Yesterday an advertisement in Prothom Alo must have caught everyone’s attention. Under the monogram of the Bangladesh government, the ad stated that free legal aid would be provided to anyone who had been kept in jail for a long period of time. This is part of a foreign-funded government project and certainly deserves appreciation.
However, the fact that the advertisement spoke of ‘oppressed, helpless, imprisoned women, men and children’, is certainly a cause of concern. The question looms large as to how many people in the country can actually have access to legal assistance when they are oppressed. It is not just a matter of money. The weaker and marginal communities are deprived of legal recourse due to political, social, religious and communal reasons too.
Executive director of the human rights watchdog Ain o Salish Kendra (ASK), Sultana Kamal, on Friday expressed her concern about last year’s human rights situation. Of particular concern was the violence at the onset of last year due to the opposition’s blockade programme and, at the end of the year, there was a rise in militancy and attacks on religious minorities as well as marginal communities. Then there were abductions, forced disappearances, secret killings and extrajudicial killings in the name of crossfire. Added to this was the overt and covert pressure on the media, curtailing freedom of expression.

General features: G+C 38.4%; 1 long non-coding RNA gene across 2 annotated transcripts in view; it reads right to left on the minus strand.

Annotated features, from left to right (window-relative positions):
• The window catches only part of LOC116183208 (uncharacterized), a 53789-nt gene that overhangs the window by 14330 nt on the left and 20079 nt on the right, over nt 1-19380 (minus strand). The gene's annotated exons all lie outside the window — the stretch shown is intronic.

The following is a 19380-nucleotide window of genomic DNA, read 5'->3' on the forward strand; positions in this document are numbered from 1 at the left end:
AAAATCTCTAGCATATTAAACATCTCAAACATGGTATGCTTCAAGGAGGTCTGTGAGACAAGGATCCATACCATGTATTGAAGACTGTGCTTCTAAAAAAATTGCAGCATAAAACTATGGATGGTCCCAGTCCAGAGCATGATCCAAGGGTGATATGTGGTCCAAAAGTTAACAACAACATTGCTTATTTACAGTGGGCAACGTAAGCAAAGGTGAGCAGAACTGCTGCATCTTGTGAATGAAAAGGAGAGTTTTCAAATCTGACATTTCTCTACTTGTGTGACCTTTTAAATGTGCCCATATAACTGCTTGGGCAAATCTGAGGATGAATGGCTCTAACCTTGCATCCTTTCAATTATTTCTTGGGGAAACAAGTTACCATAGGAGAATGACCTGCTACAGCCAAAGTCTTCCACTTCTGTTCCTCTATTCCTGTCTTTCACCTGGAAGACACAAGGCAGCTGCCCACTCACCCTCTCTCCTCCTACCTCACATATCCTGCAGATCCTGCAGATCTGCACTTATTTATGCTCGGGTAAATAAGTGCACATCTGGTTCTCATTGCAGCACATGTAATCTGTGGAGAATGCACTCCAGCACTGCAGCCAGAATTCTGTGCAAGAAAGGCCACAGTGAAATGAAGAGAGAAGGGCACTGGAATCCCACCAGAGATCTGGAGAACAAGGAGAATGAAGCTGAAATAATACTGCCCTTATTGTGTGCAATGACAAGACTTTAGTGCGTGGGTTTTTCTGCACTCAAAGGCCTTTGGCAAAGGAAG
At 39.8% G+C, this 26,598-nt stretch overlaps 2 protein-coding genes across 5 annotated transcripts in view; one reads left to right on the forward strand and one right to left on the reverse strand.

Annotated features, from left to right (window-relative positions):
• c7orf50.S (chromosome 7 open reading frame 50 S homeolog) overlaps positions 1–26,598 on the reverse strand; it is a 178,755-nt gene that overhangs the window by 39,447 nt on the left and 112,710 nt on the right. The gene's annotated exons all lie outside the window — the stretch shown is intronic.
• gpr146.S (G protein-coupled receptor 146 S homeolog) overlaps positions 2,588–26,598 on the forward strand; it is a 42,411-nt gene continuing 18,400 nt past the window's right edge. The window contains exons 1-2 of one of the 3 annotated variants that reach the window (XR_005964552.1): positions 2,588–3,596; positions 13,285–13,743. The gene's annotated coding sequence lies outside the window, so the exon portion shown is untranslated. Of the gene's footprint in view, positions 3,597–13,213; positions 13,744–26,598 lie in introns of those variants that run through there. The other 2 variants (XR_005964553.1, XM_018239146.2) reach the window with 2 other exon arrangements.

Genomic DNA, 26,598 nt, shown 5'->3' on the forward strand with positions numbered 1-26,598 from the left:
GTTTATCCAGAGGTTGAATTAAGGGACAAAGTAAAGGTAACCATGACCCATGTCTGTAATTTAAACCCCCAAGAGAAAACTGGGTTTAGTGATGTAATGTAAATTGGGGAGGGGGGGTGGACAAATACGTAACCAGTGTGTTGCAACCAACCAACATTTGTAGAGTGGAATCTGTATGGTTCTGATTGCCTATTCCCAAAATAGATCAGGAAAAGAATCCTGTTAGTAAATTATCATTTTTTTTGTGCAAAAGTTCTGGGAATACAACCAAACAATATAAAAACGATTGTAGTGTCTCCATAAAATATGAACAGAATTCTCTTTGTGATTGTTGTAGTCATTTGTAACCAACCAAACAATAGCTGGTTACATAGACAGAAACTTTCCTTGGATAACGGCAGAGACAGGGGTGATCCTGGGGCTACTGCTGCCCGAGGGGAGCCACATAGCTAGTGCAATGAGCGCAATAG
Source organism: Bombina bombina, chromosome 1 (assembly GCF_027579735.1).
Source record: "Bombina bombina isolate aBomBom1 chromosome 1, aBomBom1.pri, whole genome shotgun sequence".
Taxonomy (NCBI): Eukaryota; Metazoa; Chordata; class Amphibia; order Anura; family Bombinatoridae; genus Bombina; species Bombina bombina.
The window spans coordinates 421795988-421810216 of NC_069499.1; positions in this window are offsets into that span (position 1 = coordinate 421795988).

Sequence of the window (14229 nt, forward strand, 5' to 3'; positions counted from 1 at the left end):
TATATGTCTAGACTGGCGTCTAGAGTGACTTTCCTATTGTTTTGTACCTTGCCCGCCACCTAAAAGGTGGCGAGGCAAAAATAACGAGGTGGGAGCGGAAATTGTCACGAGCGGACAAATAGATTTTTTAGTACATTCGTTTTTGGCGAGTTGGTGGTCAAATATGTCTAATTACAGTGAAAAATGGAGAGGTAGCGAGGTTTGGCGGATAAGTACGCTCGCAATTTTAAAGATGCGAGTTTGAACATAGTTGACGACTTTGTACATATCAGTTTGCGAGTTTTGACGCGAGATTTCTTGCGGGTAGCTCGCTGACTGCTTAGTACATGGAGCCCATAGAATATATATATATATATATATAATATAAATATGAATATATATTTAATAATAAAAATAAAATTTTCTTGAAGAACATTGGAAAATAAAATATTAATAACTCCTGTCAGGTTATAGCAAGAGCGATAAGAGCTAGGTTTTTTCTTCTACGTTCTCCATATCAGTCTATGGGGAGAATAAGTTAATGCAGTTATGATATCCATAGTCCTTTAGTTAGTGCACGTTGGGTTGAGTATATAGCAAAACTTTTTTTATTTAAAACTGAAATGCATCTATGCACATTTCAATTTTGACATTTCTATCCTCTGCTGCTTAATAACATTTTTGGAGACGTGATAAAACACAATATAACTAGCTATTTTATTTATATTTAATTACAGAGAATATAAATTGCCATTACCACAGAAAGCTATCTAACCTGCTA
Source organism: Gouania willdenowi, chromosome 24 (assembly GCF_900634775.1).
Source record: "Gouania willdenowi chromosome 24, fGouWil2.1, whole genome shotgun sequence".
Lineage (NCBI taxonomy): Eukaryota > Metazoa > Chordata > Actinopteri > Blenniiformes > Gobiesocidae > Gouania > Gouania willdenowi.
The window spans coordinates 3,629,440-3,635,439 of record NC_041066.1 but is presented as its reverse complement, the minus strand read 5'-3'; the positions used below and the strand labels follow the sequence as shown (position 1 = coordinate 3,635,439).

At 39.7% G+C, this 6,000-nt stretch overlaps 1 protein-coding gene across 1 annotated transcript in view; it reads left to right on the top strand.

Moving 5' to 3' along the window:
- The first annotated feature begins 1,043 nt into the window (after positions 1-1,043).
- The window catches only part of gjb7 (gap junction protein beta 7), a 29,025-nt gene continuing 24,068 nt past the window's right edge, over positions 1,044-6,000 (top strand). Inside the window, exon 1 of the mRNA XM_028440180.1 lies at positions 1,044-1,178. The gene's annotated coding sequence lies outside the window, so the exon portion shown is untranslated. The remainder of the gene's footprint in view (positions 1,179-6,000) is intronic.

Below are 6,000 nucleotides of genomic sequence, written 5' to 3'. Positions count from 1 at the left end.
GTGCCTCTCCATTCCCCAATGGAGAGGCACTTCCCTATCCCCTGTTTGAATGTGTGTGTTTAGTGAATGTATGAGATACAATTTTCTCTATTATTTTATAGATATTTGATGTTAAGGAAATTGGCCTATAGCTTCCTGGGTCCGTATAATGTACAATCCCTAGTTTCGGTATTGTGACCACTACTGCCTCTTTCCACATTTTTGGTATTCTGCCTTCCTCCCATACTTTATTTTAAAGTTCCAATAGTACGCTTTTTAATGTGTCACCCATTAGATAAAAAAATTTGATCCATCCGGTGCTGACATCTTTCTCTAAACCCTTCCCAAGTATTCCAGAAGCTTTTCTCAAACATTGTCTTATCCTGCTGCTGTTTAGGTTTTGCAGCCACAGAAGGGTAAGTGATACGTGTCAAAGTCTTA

We must not look back, but ahead. Ensuring human rights is even essential to hold on to the country’s economic development that the government claims to have achieved.
We welcome the government’s initiative to provide legal assistance to persons behind bars for long. But it is more important to create economic, political and social conditions so that people do not have to face long-term incarceration. Alongside general strikes and blockades, there must also be an end to abductions and extrajudicial killings.
Updated On: Jan 03, 2016